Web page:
The recent news that from Jan 1, the ticket for the public transport would surge by 30%, was met as if it were the umpteenth treason against the people. But this painful change does have its reasons. In recent years, the Rouble has shrunken by 40%, mostly due to the dropping oil prices. The economic sanctions against Russia do have some role too, but it’s mostly about the oil. Because it makes up for nearly 50% of the government revenue. Which makes Russia very vulnerable to the fossil fuel prices. The banking crisis and the shrinking consumption have added to the perfect storm, thus causing a lasting recession. The World Bank assesses that Russia’s GDP has decreased by 3.7% for 2015, compared to a +0.7% for the preceding year. That’s some serious stuff. The effects of this can be felt everywhere.

The temporary stabilization of the Rouble after the initial shock from last year was no consolation though, because in the meantime the food prices kept skyrocketing (between 20% and 40% increase). The medicines, by 20%. The list could go on. (Just to remind that major political turmoil broke out in the Middle East mostly because of food prices – the best example is Tunisia, which kick-started the so called Arab Spring).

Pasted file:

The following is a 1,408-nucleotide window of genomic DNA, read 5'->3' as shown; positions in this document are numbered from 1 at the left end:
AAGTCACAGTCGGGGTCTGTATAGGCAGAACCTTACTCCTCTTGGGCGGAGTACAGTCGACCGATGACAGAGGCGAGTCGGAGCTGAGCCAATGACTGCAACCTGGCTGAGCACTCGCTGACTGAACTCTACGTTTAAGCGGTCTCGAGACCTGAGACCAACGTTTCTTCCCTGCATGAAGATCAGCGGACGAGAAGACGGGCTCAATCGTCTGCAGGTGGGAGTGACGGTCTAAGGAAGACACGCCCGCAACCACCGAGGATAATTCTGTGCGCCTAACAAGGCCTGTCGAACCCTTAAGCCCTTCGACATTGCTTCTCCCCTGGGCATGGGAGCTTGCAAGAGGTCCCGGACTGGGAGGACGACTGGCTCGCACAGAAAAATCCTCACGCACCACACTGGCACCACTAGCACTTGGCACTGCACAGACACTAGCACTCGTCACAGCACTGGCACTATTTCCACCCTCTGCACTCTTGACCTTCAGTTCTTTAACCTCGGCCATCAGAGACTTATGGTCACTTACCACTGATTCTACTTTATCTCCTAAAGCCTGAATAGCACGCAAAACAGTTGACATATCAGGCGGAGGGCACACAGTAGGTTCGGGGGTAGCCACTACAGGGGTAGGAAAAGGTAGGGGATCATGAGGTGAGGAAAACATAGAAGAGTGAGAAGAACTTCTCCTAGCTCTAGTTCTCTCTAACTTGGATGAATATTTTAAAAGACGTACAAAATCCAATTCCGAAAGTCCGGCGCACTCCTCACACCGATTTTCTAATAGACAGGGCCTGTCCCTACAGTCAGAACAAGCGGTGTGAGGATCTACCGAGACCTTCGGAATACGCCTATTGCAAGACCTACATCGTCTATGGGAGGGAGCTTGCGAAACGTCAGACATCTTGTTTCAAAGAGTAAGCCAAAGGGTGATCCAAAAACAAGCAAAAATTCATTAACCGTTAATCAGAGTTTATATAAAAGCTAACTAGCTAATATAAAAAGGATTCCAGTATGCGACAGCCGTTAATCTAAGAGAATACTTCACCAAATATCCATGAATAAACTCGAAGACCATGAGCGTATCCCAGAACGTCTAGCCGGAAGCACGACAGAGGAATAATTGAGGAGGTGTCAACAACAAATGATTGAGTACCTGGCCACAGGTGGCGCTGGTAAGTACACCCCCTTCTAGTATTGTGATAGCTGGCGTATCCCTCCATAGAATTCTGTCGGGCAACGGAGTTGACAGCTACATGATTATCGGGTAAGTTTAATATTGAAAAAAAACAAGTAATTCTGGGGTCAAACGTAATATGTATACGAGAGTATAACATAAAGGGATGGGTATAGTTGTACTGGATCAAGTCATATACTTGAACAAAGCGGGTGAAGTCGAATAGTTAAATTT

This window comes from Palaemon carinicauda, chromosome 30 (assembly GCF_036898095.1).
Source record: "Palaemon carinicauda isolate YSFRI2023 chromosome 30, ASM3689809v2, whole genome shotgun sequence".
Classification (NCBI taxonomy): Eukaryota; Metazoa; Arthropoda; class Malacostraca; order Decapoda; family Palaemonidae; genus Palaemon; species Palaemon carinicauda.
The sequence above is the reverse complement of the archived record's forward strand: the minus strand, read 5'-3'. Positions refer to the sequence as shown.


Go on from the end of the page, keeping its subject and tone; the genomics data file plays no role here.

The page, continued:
More than 15% of the Russian population lives below the poverty line as of now. That means 21+ million Russians make less than 125 euro a month. A significant drop in consumption in Roubles was registered in the first half of this year, 3.1%.

In order to deal with this predicament, the public and private enterprises are using such unpopular methods like freezing or cutting wages. The Russians’ real income dropped by 5.9% in October, compared to the same month of 2015. The crisis has opened up the income gap even more than before (and it had been pretty grim even before the crisis), unemployment has surpassed 6%, and private debt has jumped up to dangerous levels.

All that said, president Putin somehow still manages to remain immune to criticism, and preserve his aura of a protector of the realm. The recent arrest of the minister of the economy on charges of corruption, and the appointment of 34 year old Maxim Oreshkin, shows that there’s a new strategy for changing the guard at the tops. Thus the Russians can witness that their leader is “doing something”, instead of sitting idle aside and not working on the problems.